As he came back, I saw his eyes change from a state of lifelessness to paralysis. I could see he was terrified, like a little kid waking up from his first nightmare. As he began to realize what had happened he was wrought with agony. Rocking back and forth in his bed sobbing, he repeated “I’m sorry. I’m so sorry.” over and over again. We sat with him in his bed, mom, dad, and I, all of us relieved that we got this chance to be together again.

As the Narcan starved his brain of opiates he began to suffer immediate chemical-induced withdrawals. I’ve never seen anyone in such pain. He begged for more heroin to ease the pain. But we refused as we sat with him.

He was using again later that day.

Later that day

I knew he was high, but a part of me couldn’t believe it. How could anyone possibly do that? Nearly kill themself, then go right back to the thing that was killing them. I didn’t want to talk to him. I didn’t want to allow him to express himself under the influence, I wanted him to feel the anxiety, the fear, and the pain that we were both experiencing. But I feared that I wouldn’t have this chance to talk with him for much longer. I sat with him and for the first time in my life I heard him say; “I think I should go to rehab.”

We called rehabs together. The earliest he could get in was in three days.

That’s too late. I thought. He will be dead by then.

The next three days were probably the hardest days of my life. After he agreed to rehab, he allowed me to take the drugs, but he told me not to get rid of them, just hold on to them.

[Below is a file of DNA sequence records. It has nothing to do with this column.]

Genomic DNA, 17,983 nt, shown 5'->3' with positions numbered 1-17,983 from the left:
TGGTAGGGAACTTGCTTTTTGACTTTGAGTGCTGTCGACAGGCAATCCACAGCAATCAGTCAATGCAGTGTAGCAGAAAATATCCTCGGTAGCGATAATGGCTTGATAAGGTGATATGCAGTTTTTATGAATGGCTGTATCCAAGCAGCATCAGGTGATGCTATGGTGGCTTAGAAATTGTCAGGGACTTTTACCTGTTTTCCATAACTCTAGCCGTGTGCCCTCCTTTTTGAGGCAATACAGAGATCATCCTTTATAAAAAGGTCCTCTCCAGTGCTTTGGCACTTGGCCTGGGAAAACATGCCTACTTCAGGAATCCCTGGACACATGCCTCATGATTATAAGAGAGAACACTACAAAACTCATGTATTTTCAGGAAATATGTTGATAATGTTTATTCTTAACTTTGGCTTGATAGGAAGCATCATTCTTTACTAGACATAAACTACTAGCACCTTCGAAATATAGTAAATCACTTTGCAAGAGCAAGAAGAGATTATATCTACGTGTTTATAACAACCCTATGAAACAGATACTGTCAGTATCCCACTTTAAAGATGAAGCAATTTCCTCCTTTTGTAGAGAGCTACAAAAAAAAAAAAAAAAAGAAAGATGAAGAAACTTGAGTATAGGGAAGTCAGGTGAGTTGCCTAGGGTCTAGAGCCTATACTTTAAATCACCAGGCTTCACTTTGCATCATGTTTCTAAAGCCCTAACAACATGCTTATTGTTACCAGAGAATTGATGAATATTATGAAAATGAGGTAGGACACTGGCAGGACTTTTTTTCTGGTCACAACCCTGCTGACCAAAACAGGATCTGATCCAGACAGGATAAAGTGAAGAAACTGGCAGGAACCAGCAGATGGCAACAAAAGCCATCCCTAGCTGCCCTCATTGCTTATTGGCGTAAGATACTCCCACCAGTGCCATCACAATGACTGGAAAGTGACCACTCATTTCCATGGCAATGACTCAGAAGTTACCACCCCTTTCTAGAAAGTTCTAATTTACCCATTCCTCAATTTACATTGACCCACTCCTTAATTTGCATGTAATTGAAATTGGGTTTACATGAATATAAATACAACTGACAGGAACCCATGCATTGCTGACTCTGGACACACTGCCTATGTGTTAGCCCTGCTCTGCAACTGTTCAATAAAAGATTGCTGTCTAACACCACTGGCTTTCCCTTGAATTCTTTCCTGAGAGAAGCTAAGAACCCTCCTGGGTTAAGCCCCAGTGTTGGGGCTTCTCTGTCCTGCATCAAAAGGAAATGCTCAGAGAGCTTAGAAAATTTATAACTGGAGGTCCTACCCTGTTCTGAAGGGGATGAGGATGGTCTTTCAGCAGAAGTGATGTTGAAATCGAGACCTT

Every night Rory begged me for the drugs, and every night I had to talk to him, beg him not too. On the final night, he was convinced he would use “one last time.” We sat in the kitchen as he pleaded his case,

“I need to feel it one last time before going to rehab…”

Our Mom would hear none of it, she was getting upset. Rightfully so, she just witnessed her son come back from beyond.

I wanted so badly to trust my brother. I thought maybe he was right, he just needed to get this last experience out of him, show himself that it wouldn’t get him what he wanted. As I entertained the idea, our Mom left, upset that I was even hearing this. Our dad followed shortly after. Both thinking I was making the worst mistake of my life. I was worried I was as well. But I didn’t know what else to do. He said if I don’t give him the drugs he will go out and find some himself.